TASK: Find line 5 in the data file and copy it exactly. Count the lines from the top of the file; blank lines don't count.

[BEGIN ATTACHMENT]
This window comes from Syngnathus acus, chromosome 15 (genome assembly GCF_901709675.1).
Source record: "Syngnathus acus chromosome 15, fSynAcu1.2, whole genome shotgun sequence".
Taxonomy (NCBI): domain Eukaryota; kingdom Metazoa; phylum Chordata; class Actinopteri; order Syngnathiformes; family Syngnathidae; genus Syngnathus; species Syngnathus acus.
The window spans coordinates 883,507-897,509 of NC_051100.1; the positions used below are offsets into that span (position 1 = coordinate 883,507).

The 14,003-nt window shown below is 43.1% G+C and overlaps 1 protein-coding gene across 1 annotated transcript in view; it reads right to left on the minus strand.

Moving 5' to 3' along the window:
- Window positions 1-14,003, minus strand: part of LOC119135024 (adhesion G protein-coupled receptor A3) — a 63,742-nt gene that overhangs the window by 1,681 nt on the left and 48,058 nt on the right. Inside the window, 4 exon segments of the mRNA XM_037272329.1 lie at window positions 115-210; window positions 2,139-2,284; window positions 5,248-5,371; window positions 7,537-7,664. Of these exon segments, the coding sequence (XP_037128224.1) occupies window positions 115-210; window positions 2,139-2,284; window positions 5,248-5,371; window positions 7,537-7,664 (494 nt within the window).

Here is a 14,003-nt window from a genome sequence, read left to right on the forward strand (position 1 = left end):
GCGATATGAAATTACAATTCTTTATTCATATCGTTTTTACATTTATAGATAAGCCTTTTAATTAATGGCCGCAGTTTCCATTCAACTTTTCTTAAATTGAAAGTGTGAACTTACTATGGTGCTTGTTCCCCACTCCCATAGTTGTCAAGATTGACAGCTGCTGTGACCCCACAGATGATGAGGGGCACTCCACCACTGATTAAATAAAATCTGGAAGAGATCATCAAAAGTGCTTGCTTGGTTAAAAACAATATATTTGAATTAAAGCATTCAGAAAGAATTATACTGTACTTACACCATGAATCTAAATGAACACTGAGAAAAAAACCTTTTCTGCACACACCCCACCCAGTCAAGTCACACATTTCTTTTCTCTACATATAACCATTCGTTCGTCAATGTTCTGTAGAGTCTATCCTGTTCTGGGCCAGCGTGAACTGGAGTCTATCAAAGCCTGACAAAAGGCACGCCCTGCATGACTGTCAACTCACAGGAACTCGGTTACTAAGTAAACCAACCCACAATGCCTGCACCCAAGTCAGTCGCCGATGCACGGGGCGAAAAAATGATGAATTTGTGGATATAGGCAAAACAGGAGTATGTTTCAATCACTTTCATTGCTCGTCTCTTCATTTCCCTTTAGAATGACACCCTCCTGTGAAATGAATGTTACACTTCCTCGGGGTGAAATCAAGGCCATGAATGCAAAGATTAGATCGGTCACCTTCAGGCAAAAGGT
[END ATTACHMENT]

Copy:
The 14,003-nt window shown below is 43.1% G+C and overlaps 1 protein-coding gene across 1 annotated transcript in view; it reads right to left on the minus strand.